Waterbed Advantages and Disadvantages
When you consider changing your traditional mattress with a water-filled one, the first question that comes to mind is how is it better? So, here is a list of the benefits of using a waterbed over your conventional foam mattress.
How are waterbeds good for you
The original concept of a waterbed was developed by Dr. Neil Arnott, a Scottish physician who primarily meant it for preventing bedsores in patients with movement impairment. Here are the pros of a modern waterbed:
Form-fitting for comfort: When you lie down, the mattress shapes itself around your body, providing excellent sleeping comfort. So, no need to toss and turn at night, trying to find a comfortable position to sleep.
Benefits for joints and muscles: Provides full contour support to your back and spine, reducing the pressure on your joints and muscles. So, sleeping in a waterbed may help with back pain, arthritis, and other joint issues.
Easy heating: Comes with an inbuilt heater for easy heating up of the water, to ensure a good night’s sleep, even during extreme cold. Also, the warmth helps relax your muscles as you sleep, improving blood circulation. This makes it beneficial for stiff or painful joints and muscles.
No dust absorbance: Don’t absorb dust, making them an excellent choice for those with dust allergies.
Easy to clean: As dust and dead skin cells can’t penetrate the surface, all you need to do is wipe the mattress surface with a vinyl cleaner to keep it shiny as new. Soft-side mattresses come with an easy to remove and wash the zippered cover.
Long-lasting: Lasts for 10 to 20 years while traditional mattresses need to be changed every 4-5 years.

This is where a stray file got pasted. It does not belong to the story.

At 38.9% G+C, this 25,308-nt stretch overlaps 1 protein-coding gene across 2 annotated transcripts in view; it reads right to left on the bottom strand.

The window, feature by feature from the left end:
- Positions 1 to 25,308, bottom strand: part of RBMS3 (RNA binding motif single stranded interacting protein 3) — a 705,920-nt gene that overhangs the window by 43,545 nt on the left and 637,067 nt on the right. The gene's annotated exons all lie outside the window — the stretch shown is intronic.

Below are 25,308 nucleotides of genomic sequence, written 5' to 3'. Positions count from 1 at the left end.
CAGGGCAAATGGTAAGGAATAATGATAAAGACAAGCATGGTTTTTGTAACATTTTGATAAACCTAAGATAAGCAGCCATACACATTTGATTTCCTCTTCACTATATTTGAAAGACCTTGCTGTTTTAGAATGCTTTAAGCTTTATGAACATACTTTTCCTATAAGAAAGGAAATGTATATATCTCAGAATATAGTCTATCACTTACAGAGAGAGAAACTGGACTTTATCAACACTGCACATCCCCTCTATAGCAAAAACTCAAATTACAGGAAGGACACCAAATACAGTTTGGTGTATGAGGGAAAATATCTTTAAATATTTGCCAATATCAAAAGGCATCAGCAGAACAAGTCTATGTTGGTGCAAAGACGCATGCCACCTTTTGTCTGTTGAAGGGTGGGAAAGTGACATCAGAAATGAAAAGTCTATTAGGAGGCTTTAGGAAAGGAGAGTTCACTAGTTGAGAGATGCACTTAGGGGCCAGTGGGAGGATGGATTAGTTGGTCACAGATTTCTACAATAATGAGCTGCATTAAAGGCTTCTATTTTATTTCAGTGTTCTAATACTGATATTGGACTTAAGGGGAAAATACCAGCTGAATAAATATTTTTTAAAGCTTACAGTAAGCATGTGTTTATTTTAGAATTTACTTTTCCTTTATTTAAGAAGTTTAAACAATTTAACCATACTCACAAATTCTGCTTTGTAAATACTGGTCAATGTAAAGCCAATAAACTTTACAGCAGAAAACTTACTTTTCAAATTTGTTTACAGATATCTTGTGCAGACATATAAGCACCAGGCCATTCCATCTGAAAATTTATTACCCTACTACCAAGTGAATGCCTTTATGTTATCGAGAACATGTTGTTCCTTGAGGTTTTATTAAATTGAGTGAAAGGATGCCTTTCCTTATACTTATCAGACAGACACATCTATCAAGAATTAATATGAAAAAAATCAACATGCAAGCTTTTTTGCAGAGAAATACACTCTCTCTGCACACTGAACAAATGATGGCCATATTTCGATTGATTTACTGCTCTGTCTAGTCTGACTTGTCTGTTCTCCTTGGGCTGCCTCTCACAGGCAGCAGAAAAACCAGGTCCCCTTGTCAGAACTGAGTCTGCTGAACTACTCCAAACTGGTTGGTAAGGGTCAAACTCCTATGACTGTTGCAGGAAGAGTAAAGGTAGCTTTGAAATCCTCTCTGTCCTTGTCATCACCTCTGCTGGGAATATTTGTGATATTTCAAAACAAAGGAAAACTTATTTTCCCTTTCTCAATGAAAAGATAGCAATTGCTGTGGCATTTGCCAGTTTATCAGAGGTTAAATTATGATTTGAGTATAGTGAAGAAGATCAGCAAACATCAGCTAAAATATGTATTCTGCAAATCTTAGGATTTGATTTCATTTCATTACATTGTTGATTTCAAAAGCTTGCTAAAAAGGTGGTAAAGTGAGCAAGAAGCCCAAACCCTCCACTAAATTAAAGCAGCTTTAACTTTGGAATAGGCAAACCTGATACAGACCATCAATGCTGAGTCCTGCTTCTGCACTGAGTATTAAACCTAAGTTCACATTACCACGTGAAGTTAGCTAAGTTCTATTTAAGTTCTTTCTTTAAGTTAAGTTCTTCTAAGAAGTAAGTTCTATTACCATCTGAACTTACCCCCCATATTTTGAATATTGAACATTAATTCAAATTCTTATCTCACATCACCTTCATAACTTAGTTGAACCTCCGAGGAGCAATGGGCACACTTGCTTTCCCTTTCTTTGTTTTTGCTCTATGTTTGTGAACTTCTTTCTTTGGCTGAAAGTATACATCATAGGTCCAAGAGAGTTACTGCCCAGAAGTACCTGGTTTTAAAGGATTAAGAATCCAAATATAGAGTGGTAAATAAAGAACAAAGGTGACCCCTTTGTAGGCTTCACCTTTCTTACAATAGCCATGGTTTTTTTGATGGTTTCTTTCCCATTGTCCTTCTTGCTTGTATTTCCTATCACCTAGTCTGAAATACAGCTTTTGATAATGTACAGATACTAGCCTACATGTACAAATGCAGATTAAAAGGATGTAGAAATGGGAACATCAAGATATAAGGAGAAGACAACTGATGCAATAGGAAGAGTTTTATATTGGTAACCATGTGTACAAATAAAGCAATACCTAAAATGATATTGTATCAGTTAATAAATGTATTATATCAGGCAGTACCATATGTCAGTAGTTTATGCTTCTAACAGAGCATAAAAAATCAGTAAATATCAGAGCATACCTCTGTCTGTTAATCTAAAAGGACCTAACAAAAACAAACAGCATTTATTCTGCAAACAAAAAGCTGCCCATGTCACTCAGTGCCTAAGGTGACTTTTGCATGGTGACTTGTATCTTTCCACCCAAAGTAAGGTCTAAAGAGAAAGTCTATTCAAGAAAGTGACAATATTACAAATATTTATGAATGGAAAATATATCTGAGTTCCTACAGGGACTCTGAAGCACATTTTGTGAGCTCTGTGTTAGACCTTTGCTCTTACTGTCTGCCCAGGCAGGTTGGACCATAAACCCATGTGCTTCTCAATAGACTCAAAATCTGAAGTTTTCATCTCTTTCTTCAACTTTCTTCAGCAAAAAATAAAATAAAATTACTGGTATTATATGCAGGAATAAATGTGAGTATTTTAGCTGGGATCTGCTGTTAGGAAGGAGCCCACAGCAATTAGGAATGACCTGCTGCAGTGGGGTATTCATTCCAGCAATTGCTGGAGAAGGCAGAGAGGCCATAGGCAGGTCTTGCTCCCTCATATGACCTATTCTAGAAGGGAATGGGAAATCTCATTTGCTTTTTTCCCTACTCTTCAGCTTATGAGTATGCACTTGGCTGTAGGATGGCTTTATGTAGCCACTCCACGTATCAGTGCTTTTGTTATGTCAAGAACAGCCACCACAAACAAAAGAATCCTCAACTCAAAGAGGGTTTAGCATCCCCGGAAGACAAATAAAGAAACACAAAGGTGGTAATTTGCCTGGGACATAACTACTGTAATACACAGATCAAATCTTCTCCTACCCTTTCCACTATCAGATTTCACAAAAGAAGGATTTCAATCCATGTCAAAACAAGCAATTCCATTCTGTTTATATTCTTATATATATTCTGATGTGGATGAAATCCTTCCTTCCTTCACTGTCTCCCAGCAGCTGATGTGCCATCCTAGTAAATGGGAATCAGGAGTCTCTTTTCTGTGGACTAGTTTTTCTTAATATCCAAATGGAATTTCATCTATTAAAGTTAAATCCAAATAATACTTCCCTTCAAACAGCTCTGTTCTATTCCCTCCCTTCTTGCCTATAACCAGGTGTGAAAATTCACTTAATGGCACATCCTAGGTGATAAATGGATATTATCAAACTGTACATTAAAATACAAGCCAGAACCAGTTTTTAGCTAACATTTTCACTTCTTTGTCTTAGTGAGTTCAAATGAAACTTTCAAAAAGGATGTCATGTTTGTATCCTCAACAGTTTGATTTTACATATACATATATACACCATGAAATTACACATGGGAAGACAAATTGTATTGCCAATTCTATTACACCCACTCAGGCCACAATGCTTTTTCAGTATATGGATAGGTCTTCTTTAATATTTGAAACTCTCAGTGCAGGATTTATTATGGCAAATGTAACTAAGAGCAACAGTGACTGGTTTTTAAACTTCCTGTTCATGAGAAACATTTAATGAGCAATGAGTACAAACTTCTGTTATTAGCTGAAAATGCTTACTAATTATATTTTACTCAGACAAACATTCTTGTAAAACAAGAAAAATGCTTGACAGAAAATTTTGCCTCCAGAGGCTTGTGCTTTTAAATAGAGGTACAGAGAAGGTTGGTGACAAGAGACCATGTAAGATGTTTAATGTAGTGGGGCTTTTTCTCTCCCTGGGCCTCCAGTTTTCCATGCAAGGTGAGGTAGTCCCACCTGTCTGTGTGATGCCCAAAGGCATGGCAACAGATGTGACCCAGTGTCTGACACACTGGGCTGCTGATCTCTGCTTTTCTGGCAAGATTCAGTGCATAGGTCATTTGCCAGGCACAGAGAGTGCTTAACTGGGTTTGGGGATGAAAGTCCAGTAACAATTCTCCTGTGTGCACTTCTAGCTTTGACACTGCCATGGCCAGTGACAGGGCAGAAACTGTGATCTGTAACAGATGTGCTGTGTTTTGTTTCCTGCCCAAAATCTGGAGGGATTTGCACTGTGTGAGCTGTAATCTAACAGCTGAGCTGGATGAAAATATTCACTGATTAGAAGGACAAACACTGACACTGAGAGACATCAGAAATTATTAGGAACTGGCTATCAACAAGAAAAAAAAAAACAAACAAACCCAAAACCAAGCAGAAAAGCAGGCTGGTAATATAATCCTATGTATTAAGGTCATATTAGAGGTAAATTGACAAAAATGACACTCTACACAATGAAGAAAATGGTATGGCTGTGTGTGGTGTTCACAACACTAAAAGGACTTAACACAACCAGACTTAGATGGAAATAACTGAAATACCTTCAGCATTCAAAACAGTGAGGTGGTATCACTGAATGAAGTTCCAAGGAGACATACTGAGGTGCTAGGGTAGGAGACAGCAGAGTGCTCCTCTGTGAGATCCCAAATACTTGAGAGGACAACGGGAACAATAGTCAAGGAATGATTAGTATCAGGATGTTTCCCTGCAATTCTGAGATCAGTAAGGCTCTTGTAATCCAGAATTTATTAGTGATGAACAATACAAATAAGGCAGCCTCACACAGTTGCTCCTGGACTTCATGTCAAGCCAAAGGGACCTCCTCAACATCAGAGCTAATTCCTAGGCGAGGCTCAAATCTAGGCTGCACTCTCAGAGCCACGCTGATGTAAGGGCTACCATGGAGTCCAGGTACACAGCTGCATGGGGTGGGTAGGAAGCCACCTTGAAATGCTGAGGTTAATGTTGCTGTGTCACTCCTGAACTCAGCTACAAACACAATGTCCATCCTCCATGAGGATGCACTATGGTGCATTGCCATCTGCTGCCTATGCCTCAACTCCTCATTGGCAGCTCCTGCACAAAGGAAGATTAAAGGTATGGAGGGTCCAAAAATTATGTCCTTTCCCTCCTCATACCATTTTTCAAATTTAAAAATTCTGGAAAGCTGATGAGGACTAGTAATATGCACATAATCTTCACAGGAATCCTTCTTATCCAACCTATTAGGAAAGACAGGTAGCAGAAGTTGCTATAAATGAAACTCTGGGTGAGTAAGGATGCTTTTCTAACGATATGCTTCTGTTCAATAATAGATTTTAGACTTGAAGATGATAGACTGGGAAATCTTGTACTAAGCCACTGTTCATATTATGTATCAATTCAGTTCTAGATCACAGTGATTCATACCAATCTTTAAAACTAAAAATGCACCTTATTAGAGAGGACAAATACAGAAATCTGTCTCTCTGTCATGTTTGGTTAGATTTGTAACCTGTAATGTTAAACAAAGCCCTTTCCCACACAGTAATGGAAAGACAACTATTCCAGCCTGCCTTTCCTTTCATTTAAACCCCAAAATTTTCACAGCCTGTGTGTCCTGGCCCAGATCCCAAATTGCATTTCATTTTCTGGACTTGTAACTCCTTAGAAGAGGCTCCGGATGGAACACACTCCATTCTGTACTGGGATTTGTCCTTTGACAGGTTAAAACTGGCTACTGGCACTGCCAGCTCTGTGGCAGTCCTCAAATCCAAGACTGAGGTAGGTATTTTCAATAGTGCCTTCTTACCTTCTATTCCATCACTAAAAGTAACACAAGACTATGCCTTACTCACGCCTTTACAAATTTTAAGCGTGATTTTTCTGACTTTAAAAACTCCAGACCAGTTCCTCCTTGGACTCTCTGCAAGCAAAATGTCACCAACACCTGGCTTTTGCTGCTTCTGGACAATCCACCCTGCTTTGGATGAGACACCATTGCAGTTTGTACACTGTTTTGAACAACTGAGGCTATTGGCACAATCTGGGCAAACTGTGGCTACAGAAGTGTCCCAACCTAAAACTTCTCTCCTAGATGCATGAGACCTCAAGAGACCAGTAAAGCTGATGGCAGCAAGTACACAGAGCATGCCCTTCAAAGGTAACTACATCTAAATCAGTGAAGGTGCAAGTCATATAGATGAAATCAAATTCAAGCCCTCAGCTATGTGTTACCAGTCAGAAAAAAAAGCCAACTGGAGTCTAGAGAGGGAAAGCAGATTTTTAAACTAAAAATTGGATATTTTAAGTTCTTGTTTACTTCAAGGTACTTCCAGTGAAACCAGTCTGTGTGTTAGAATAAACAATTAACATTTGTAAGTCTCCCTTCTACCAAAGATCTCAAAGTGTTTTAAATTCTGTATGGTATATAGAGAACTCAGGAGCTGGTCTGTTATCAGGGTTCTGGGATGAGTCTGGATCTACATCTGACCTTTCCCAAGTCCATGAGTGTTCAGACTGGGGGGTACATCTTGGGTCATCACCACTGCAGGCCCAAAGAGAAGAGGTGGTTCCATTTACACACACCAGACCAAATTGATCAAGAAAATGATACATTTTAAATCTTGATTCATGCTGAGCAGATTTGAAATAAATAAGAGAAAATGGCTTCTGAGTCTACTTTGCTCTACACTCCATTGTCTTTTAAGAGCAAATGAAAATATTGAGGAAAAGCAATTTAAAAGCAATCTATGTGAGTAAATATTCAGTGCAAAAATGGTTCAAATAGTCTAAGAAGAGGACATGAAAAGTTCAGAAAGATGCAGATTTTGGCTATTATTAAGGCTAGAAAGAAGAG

No loss of shape: since it is filled with water, there is no chance of your mattress going out of shape with extended use. So, there is no need to flip or turn it over to keep it cozy.
Customizable to your preference: Some modern designs include two separate mattresses fit side-by-side in a single bed, allowing each sleeper to heat the water to their individual preference.
Are there any disadvantages
Heating costs: If you live in extremely cold climates, the heater may take up high amounts of energy to keep the water warm, increasing your total power consumption. It might help to turn the thermostat down when the heater is on.
Care and maintenance requirements: Waterbeds have some maintenance needs, such as regularly using a conditioner for the water and the vinyl outer cover, repairing and replacing the bladders in case of a leakage. So, draining the water from your mattress, repairing the damaged patches and then setting it up again may be somewhat inconvenient.
Special bedding and accessories: Your regular bed sheets and covers may not work with your new waterbed as a normal bed sheet may slide off the sides as you move in your sleep because the surface is much smoother than traditional mattresses and the frame may not always allow tucking the sheets in as in regular beds. So, you need to get whole new sets of bed linens when you switch to a waterbed. This problem is more pronounced with hard-side beds. However, soft-side waterbeds come in more conventional sizes to eliminate this problem.
Difficult to move around: If you get bored of your bedroom décor and want to move a few things here and there for a fresh look, your waterbed will need extra work. You need to disassemble the bed, drain the mattress, move the parts and then assemble it again in its new place. No pushing it around like a conventional bed.
Accidental leakage: Sometimes, your mattress may get punctured accidentally, with the perforation being too small to notice at first; but it will still gradually leak water, damaging your floor and anything else placed close enough.
Heavy weight: Although the weight is well-distributed, a waterbed is considered too heavy for new constructions and may exceed the weight bearing capacity of some older houses as well.
Restrictions to water-filled furniture: Some insurance policies and apartment leases do not allow any water furniture due to the added stress on the floor as well as the risk of damage from accidental leakage.
Sleeping in a waterbed is also not recommended for pregnant women and babies. Studies have shown women using water mattresses during pregnancy to have a slightly higher risk of miscarriage. At the same time, doctors never recommend waterbeds for babies as the form fitting feature may be harmful to their growth while also increasing the chances of suffocation.